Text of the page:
La Brea Tar Pits: 3 baffling mysteries that lurk within

Last year we started inviting readers to send us their urgent questions over Los Angeles and California.

Every few weeks, we put questions to a vote, asking readers to decide which question they’d like to see answered in story form.

This question, asked by Ricky Fulton, was included in one of our latest reader polls: What are the La Brea Tar Pits? Is it a bubbling pile of tar with dinosaur bones sticking out?

You can vote in our next reader question poll here. Retrieve previous stories written as part of this project here.

There’s more than meets the eye — and noses — to the La Brea Tar Pits.

For the uninitiated, the La Brea Tar Pits are an internationally recognized geological heritage site located in downtown Los Angeles. The site is known for its many fossil quarries (referred to as “pits”) where animals, plants and insects have become stuck and preserved in the asphalt for the past 50,000 years.

For scientists, they are a unique and invaluable treasure trove of information that allows us to better understand what ancient life was like in Los Angeles.

“The kind of science you can do at the La Brea Tar Pits is stuff you really can’t do at any other paleontological site in the world, just because we have so many fossils and they’re so well preserved,” said Emily Lindsey, associate curator and director of the excavation site.

More than 3.5 million fossils have been discovered within the odorous goo – a curiosity for locals, tourists and school trippers alike.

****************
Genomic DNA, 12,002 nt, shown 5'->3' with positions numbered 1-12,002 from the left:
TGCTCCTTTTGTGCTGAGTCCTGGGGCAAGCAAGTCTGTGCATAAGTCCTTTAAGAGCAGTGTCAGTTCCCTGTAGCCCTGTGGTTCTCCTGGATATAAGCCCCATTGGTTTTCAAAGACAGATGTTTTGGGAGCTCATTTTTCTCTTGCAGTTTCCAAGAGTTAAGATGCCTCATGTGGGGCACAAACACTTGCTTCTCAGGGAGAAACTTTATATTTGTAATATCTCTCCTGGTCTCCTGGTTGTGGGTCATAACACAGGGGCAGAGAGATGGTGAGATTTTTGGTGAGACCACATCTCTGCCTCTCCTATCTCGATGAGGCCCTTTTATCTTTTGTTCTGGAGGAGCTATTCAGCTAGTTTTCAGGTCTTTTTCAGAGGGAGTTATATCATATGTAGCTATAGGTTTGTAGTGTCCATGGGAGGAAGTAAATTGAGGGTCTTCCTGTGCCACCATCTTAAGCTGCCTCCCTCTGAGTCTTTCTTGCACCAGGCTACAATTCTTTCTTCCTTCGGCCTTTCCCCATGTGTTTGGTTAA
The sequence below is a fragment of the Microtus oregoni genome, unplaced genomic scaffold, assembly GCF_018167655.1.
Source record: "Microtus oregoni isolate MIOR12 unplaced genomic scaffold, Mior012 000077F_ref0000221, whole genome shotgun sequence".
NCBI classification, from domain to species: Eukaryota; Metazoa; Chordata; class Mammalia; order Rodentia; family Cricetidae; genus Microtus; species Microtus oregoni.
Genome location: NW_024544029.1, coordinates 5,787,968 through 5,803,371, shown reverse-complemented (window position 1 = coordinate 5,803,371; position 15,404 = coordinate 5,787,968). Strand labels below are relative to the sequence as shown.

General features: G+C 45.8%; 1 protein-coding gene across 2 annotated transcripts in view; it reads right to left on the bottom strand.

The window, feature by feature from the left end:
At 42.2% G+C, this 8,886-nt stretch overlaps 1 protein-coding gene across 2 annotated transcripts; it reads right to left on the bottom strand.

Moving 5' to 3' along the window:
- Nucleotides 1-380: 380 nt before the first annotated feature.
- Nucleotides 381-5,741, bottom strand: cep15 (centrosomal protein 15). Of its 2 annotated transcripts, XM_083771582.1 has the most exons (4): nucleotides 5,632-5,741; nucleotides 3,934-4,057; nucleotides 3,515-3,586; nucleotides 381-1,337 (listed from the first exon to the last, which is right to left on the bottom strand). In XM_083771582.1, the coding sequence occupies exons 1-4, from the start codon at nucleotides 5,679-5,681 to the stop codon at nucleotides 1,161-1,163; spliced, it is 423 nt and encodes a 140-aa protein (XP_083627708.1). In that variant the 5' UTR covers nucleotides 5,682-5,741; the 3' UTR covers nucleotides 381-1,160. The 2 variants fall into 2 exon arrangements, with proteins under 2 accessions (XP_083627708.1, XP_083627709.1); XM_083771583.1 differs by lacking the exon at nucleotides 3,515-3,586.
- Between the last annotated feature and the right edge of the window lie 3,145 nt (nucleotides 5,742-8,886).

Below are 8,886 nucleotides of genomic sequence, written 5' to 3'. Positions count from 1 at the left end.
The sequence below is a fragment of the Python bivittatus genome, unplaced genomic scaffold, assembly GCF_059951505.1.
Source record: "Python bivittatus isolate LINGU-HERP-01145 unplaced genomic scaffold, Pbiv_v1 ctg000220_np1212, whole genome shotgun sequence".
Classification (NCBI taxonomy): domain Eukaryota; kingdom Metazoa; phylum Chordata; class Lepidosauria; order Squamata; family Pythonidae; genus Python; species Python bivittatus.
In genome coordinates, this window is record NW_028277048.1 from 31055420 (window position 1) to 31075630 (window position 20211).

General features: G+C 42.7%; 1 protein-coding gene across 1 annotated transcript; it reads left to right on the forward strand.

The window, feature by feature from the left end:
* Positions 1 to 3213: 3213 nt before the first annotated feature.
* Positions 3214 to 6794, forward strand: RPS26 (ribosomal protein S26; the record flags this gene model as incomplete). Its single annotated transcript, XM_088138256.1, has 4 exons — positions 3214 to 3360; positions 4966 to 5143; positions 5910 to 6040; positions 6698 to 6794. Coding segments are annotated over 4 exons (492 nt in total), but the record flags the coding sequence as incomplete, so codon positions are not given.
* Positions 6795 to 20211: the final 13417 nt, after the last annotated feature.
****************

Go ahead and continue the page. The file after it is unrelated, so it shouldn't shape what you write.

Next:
To answer Fulton’s question right away, here’s one thing they didn’t find in the pits: dinosaurs.

That’s right: This is an Ice Age fossil site, and experts have uncovered no remains of it T rextriceratops or other non-avian dinosaurs.

Although the La Brea Tar Pits are low on dinosaur fossils, they are crammed with fossils of legendary Ice Age animals. The two most common large mammals? Say Wolves (shout out to all “Game of Thronesfans) and saber-toothed cats.

Mammoths and Colombian mastodons once made Los Angeles home. Today, their remains can be seen at the La Brea Tar Pits and Museum.

(Mel Melcon/Los Angeles Times)

Despite the groundbreaking discoveries of scientists, mysteries continue to swirl in the oozing pits.

Sometimes, Lindsey said, things scientists do Not they find in the tar pits are as fascinating as the bones and other objects they uncover.

Lindsey described the puzzles posed by the tar pits that remained to be solved.

Here are three of the most enticing:

Why are the remains of some native species, such as mountain lions, largely missing from the tar pits?

Something strange: Scientists have discovered relatively few remains of mountain lions in the tar pits.